Passenger traffic is projected to grow only fractionally at Europe's airports this year, after increasing less than 2% in 2012.
Figures released today by airports body ACI Europe shows passenger traffic at European airports overall growing only 1.8% last year and rising only 0.2% at European Union airports. That's in stark contrast to the near 9% increase seen at non-EU airports in 2012, driven by growth in Turkey, Russia, Georgia, Iceland and Moldova. Istanbul Ataturk and Moscow Sheremetyevo airports enjoyed some of the most significant growth, as passenger numbers jumped 20% and 16% respectively. Larger airports in Europe, those with over more than 25 million passenger annually, enjoyed the largest rate of growth in 2012 at 2.5%.
"More than ever, Europe is a two-speed aviation market. Since 2008, passenger traffic has grown by less than 2.5% at EU airports and by more than 38% at non-EU ones," says ACI Europe director general Olivier Jankovec. "For now, EU airports are stuck in recession for both passenger and freight traffic." Cargo traffic across European airports fell nearly 3% in 2012.
"The Eurozone economies may show signs of stabilising, but the 'positive contagion' referred to by the European Central Bank remains elusive when it comes to air traffic. This reflects weak business confidence and record unemployment levels in many countries, but also the woes of several European airlines which are downsizing and cutting capacity.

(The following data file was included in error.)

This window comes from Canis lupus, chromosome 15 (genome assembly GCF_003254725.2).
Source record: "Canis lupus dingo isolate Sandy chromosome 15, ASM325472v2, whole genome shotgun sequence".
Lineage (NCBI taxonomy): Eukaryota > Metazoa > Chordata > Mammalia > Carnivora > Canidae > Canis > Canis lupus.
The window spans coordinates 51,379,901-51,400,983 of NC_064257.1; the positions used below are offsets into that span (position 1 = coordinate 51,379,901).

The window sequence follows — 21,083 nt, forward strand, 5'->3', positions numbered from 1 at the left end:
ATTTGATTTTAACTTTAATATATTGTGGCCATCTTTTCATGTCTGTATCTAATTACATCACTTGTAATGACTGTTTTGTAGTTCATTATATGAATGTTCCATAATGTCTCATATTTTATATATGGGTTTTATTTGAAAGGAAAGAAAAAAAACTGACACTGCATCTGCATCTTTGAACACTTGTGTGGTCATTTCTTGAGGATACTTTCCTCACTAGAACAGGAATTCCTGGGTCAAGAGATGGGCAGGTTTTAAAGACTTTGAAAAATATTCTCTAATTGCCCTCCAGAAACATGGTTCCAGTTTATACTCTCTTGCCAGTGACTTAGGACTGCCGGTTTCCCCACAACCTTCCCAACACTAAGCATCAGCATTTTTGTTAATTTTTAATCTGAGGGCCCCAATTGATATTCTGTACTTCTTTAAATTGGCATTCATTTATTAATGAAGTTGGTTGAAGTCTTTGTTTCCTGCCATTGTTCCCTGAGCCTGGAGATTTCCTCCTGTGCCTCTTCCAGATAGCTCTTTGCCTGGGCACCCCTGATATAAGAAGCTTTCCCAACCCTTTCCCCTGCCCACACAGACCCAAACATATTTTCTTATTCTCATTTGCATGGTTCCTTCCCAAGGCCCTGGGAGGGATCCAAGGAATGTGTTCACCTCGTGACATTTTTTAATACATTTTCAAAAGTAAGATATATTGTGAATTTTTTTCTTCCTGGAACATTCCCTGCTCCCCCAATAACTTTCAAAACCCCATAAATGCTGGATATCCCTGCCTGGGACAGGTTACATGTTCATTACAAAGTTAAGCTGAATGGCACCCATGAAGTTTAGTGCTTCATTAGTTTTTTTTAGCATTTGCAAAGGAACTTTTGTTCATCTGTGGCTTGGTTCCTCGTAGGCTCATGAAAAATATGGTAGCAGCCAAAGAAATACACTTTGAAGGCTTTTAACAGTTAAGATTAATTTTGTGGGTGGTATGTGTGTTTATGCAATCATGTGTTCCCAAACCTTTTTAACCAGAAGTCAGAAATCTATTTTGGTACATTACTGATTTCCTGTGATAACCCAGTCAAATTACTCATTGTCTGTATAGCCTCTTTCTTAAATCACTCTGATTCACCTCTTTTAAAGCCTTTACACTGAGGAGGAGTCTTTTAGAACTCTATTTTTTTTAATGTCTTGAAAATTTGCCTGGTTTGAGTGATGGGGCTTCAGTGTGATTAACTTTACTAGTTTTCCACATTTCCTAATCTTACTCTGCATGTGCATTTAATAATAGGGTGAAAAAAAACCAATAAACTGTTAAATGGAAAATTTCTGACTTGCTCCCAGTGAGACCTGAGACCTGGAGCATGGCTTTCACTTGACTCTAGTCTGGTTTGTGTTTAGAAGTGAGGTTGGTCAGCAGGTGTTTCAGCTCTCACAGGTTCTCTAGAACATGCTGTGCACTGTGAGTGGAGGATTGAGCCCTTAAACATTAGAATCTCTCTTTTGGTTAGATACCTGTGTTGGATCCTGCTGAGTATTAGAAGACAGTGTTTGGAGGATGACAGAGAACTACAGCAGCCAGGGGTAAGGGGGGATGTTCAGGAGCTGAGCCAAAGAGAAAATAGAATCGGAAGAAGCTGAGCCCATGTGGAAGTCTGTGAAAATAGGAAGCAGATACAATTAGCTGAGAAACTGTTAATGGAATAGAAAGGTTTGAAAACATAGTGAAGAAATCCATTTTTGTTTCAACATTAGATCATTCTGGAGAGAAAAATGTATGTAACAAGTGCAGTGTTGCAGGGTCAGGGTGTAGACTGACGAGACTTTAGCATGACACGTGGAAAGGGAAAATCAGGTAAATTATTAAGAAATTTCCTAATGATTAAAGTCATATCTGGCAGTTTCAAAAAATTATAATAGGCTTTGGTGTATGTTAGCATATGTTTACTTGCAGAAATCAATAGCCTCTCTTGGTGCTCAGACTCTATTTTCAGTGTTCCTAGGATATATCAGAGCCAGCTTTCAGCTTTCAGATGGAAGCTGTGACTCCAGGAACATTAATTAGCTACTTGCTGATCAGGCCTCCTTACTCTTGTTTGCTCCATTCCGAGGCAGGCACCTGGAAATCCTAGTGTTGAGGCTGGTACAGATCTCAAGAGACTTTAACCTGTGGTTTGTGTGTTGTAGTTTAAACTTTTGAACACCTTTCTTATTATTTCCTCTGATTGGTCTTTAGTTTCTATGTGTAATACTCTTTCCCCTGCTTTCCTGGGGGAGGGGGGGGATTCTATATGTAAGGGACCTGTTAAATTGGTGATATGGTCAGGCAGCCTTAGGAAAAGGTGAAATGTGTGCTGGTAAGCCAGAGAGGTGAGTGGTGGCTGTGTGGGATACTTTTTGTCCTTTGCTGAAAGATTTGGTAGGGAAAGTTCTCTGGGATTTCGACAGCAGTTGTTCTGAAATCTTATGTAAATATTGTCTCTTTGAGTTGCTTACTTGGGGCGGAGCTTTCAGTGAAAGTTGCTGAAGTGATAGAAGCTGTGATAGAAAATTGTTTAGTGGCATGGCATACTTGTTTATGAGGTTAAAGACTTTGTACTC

"While there are a few green shoots with air traffic now picking up in Ireland and Portugal, the outlook for 2013 remains grim for EU airports - and still very dynamic for most other ones," he adds. Based on the prevailing trading conditions, ACI Europe estimate nearly flat growth of 0.5% in passenger traffic at Europe's airports for the year ahead.
"Many airports are now facing a new reality of slower and more contrasted traffic growth," says Jankovec. "Given our industry's traditional reliance on dynamic traffic growth to sustain its capital intensive-nature and high proportion of fixed costs, this is a significant business challenge. In all probability, things are going to get worse before they get better."